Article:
Coup-fail­ure cel­e­bra­tions

Will rip their heads off, Turkey’s leader says on an­niver­sary

Northwest Arkansas Democrat-Gazette - - FRONT PAGE - ZEYNEP BILGINSOY AND SUZAN FRASER

Sup­port­ers of Turkey’s Pres­i­dent Re­cep Tayyip Er­do­gan cheer Satur­day in Istanbul as the na­tion cel­e­brates the fail­ure of last year’s July 15 coup at­tempt. July 15 has been de­clared a na­tional hol­i­day in Turkey. Revel­ers cel­e­brated with a se­ries of events hon­or­ing the peo­ple who died op­pos­ing the coup plot­ters.

ISTANBUL — Pres­i­dent Re­cep Tayyip Er­do­gan on Satur­day vowed to “rip the heads off ” of coup plot­ters and mem­bers of ter­ror groups, as Turkey marked the an­niver­sary of a failed coup at­tempt that 250 peo­ple died re­sist­ing.

Ac­com­pa­nied by his fam­ily and the fam­i­lies of the vic­tims of the coup, Er­do­gan joined a flag-wav­ing crowd near the July 15 Mar­tyrs’ Bridge in Istanbul to re­mem­ber those who died.

He in­au­gu­rated a globe­shaped mon­u­ment fea­tur­ing the names of the vic­tims near the foot of the bridge, be­fore fly­ing to Ankara to at­tend a spe­cial ses­sion in par­lia­ment at the ex­act mo­ment it was bombed a year ago.

“Ex­actly a year ago to­day, around this hour, a treach­er­ous at­tempt took place,” Er­do­gan told tens of thou­sands of peo­ple in Istanbul who con­verged at the bridge af­ter a “na­tional unity march.”

“The July 15 coup at­tempt is not the first at­tack against our coun­try, and it won’t be the last,” he said, re­fer­ring to a se­ries of ter­ror at­tacks that also hit the coun­try. “For that rea­son, we’ll first rip the heads off of these traitors.”

Turk­ish sol­diers at­tempted to over­throw the gov­ern­ment and the pres­i­dent us­ing tanks, war­planes and he­li­copters on July 15, 2016. The coup plot­ters de­clared their seizure of power on the state broad­caster, bombed the coun­try’s par­lia­ment and other key lo­ca­tions, and raided an Aegean re­sort where Er­do­gan had been on va­ca­tion. But Er­do­gan had al­ready left, and the coup at­tempt was put down by civil­ians and se­cu­rity forces.

The Bosporus Bridge, now called the July 15 Mar­tyrs’ Bridge, was the scene of clashes between civil­ians and sol­diers in tanks. Some 250 peo­ple were killed and more than 2,000 in­jured across Turkey in the strug­gle. Thir­ty­five coup plot­ters were killed.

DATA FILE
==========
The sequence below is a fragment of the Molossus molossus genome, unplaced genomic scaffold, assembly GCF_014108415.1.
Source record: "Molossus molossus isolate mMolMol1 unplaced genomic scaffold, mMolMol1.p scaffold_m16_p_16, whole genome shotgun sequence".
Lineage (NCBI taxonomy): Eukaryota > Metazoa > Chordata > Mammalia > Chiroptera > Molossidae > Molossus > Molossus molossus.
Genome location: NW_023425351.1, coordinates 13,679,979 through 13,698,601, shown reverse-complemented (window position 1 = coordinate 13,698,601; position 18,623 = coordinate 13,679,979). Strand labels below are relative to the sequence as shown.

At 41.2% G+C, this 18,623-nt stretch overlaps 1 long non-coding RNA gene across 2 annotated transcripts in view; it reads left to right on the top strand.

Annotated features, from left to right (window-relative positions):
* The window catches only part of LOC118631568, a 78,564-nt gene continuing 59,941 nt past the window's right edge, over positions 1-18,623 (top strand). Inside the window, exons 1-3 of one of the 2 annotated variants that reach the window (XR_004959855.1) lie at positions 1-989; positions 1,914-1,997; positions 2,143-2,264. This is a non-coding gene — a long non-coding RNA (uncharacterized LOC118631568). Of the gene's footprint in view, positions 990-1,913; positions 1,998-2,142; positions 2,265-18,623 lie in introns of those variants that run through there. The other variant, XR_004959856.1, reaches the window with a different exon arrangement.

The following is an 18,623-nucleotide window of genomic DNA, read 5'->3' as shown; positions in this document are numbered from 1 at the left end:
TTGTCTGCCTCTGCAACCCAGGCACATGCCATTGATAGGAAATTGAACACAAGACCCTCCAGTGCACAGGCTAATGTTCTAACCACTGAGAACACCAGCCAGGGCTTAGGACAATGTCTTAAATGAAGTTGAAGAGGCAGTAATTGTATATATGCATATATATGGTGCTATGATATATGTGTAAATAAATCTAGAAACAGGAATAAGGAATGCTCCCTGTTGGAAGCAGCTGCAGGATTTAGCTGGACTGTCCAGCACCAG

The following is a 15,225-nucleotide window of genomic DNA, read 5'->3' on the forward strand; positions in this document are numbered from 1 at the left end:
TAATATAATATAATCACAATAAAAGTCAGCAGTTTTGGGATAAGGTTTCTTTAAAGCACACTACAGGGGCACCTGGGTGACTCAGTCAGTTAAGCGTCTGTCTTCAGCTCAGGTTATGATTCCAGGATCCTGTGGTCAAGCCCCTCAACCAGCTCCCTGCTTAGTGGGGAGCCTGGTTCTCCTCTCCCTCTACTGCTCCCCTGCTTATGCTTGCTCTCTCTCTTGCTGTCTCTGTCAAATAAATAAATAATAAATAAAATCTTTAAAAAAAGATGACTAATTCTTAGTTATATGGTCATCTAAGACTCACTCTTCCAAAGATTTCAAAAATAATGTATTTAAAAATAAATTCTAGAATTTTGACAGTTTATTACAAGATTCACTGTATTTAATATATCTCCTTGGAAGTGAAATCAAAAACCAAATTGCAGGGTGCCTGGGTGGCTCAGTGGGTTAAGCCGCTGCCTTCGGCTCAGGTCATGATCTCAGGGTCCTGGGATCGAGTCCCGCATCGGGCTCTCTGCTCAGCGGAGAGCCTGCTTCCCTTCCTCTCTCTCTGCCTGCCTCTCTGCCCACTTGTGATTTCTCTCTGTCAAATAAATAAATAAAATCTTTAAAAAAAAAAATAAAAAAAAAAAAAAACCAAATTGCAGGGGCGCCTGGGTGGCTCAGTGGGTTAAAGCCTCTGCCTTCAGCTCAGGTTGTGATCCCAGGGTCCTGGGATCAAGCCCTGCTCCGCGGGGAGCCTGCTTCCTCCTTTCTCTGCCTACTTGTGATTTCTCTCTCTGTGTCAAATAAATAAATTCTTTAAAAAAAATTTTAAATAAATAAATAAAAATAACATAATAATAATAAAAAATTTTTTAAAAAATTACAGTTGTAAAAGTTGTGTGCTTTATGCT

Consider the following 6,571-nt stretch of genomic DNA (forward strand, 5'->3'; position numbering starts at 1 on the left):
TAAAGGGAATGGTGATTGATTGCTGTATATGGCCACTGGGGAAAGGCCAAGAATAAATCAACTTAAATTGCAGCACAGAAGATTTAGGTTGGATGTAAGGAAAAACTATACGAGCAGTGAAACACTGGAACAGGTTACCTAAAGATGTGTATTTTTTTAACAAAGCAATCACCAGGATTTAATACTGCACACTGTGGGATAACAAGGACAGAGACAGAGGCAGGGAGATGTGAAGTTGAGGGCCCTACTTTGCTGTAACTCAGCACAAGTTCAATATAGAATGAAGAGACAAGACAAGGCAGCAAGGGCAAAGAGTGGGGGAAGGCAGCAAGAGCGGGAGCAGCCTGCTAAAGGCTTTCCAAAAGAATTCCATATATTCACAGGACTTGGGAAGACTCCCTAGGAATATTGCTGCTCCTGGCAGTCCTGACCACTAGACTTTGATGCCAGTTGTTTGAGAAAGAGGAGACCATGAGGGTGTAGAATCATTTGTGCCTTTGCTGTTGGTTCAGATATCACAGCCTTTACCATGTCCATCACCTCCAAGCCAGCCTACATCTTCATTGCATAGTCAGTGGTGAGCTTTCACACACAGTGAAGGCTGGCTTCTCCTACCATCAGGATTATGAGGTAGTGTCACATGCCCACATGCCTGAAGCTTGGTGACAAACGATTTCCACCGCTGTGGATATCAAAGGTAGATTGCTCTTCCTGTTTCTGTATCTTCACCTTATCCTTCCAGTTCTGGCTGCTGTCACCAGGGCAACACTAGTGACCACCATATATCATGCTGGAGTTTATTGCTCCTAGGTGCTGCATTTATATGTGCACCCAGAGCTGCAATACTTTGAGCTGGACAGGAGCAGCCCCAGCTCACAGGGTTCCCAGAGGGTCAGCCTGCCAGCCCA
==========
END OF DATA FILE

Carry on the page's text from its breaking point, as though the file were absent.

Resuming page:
“It has been ex­actly one year since Turkey’s dark­est and long­est night was trans­formed into a bright day, since an en­emy oc­cu­pa­tion turned into the peo­ple’s leg­end,” Prime Min­is­ter Bi­nali Yildirim said at the spe­cial par­lia­men­tary ses­sion in Ankara, the cap­i­tal.

Yildirim thanked the thou­sands who heeded a call by Er­do­gan to flood the streets to re­sist the coup.

In the af­ter­math of the coup at­tempt, Turkey de­clared a state of emer­gency, which has been in place ever since and has al­lowed the gov­ern­ment to rule by de­cree and to dis­miss tens of thou­sands of peo­ple from their jobs. More than 50,000 peo­ple have been ar­rested on ac­cu­sa­tions of hav­ing links to U.S.-based cleric Fethul­lah Gulen, whom Turkey blames for or­ches­trat­ing the failed coup, and other ter­ror groups.

Gulen has de­nied the al­le­ga­tions.

Ad­dress­ing thou­sands of peo­ple out­side the par­lia­men­tary build­ing, Er­do­gan said the coun­try’s high­est se­cu­rity ad­vi­sory body would on Mon­day con­sider fur­ther ex­tend­ing the state of emer­gency. He said the failed coup had al­lowed Turkey to dis­tin­guish its friends from its foes, but he would not name the coun­tries he was re­fer­ring to, say­ing he wanted to avoid “a se­ri­ous in­ter­na­tional cri­sis.”

In the lat­est gov­ern­ment de­cree, pub­lished Fri­day evening, 7,395 more state em­ploy­ees were fired, in­clud­ing teach­ers, aca­demics, mil­i­tary and po­lice of­fi­cers, bring­ing the num­ber of dis­missed to more than 110,000. The gov­ern­ment calls the crack­down nec­es­sary to purge state in­sti­tu­tions of those linked to Gulen, but crit­ics say the dis­missals are ar­bi­trary and the vic­tims’ paths to re­course se­verely cur­tailed.

The U.S. State Depart­ment on Satur­day is­sued a statement prais­ing the brav­ery of the Turk­ish peo­ple who took to the streets to “pre­serve the rights and free­doms of their demo­cratic so­ci­ety.”

July 15 has been de­clared a na­tional hol­i­day in Turkey.



Thou­sands of peo­ple gather Satur­day in Istanbul to cel­e­brate the fail­ure of last year’s coup at­tempt.

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